We have actively participated in various R&D collaborative efforts with different sectors to develop technologies to capture, utilize, or store carbon, as well as other carbon reduction technologies. Some of these projects include:
■ SOLPART (EU funded project with Grant Agreement (GA) n°: 654663) intends to pilot a high-temperature (950°C) solar process in sustainable operation suitable for the calcination of cement raw materials.
■ EPOS’ (EU funded project with GA n°: 679386) main objective is to enable cross-sector industrial symbiosis and to provide a wide range of technological and organizational options for making business and operations more efficient, cost-effective, competitive, and sustainable.
■ GENESIS (EU funded project with GA n°: 760899) explores the use of metallic organic frameworks to entrap CO2 from flue gas. The CO2 can then be stored, but in the GENESIS context, it will be fed into an algae bioreactor.
■ DESTINY (EU funded project with GA n°: 820783) aims to employ microwave energy in clay calcination for use in low clinker cement. The target is to demonstrate the concept through a microwave-powered plant targeted to a production rate of 20 kg of calcined clay per hour.
■ eCOCO2 (EU funded project with GA n°: 838077) aims to set up a CO2 capture and conversion process using renewable electricity and water steam to directly produce fuels, targeting a CO2 per-pass conversion of greater than 85%, energy efficiency of more than 85%, and net specific demand of less than 6 MWh/t CO2. The demonstration phase intends to produce over 250 g of fuel per day.
The Carbon Capture, Utilization, and Storage (CCUS) technology is a key lever to deliver on our 2050 Ambition.
Since 2002, CEMEX has been studying CCUS in collaboration with other companies, international organizations, and academic institutions. Currently, CEMEX is actively participating in close to 30 research projects aimed at contributing to carbon reduction and mitigation including accelerating CCUS implementation on an industrial scale.
The LEILAC 2 project is funded by the European Union’s Horizon 2020 research and innovation program. The project team comprises leading industrial, technology, and research & development partners. CEMEX had a very active participation in LEILAC 1, working with the partners to develop the novel direct separation of process carbon emissions derived from the clinker/cement manufacture. The highly concentrated CO2 resulting from the technology can then be easily handled via capture and/or storage. Process emissions are roughly 60% of the direct CO2 emissions from cement production. Thus, this technology can contribute significantly to the decarbonization of the whole sector.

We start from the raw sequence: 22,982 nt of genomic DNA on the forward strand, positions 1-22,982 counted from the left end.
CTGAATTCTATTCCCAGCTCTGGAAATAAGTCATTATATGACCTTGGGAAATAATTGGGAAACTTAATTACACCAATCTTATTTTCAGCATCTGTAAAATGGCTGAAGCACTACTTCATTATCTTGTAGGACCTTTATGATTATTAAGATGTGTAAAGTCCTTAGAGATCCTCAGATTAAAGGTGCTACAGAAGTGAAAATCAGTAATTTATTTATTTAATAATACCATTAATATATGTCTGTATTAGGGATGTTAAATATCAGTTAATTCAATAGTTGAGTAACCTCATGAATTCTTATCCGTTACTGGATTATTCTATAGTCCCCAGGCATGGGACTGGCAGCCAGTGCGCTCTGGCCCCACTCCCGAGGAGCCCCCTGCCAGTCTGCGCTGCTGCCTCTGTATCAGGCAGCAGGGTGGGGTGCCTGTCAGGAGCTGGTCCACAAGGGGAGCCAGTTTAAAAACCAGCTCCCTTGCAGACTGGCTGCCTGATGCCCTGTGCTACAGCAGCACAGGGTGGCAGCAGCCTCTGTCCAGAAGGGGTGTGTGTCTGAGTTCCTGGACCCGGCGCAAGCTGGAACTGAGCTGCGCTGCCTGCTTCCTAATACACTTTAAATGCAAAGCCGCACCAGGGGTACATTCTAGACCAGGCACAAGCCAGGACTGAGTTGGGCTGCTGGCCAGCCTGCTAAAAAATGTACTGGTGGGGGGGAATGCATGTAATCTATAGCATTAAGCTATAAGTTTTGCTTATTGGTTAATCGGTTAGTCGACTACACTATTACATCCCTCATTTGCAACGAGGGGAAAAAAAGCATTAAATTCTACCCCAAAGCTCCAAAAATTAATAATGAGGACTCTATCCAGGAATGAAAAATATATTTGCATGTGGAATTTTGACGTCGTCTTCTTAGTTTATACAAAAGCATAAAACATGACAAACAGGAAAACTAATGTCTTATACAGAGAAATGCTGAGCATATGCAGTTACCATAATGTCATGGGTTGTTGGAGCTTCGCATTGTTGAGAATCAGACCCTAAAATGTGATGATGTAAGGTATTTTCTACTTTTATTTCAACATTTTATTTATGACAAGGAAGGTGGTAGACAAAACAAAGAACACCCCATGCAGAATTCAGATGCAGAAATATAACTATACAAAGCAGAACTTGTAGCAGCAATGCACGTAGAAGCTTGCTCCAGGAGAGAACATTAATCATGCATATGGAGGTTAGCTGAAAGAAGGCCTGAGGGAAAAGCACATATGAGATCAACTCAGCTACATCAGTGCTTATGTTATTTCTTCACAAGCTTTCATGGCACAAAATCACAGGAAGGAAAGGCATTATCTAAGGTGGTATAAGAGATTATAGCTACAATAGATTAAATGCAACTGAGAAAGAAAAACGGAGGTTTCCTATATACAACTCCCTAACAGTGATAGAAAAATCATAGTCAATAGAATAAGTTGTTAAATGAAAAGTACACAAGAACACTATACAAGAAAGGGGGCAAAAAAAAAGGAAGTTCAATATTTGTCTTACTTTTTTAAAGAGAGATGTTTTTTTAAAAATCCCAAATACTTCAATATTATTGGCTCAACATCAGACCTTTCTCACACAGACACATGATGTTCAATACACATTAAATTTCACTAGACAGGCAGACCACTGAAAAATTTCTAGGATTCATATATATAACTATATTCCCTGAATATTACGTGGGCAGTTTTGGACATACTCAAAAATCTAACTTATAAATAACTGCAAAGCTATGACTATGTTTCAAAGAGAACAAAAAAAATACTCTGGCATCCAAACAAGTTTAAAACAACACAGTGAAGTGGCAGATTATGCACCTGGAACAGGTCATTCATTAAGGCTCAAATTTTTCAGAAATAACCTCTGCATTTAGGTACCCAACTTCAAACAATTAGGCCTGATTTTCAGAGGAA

CEMEX is enthusiastic and determined to continue its contributions to the project by bringing expertise, experience, and key resources. For example, simulation experts undertook significant modeling of the CO2 reactor tube to obtain the required capture rate. CEMEX’s technical team also tested novel designs for the CO2 reactor tube, given its deep understanding of the cement production process and how the technology can be implemented most effectively.
CEMEX decided to participate in LEILAC 2 pursuing and contributing to the technology’s development utilizing its gasification process’s expertise. It is also leveraging its skills in alternative fuel consumption and computational fluid dynamic simulation design, aiming to succeed in the second stage of the LEILAC project.
“Our participation in the LEILAC 2 project is another example of our continued efforts to deliver net-zero CO2 concrete products globally by 2050,” said Davide Zampini, Head of Global R&D. “We are determined to have a significant direct involvement in research and development efforts pursuing high impact technologies in carbon capture, use, and storage.“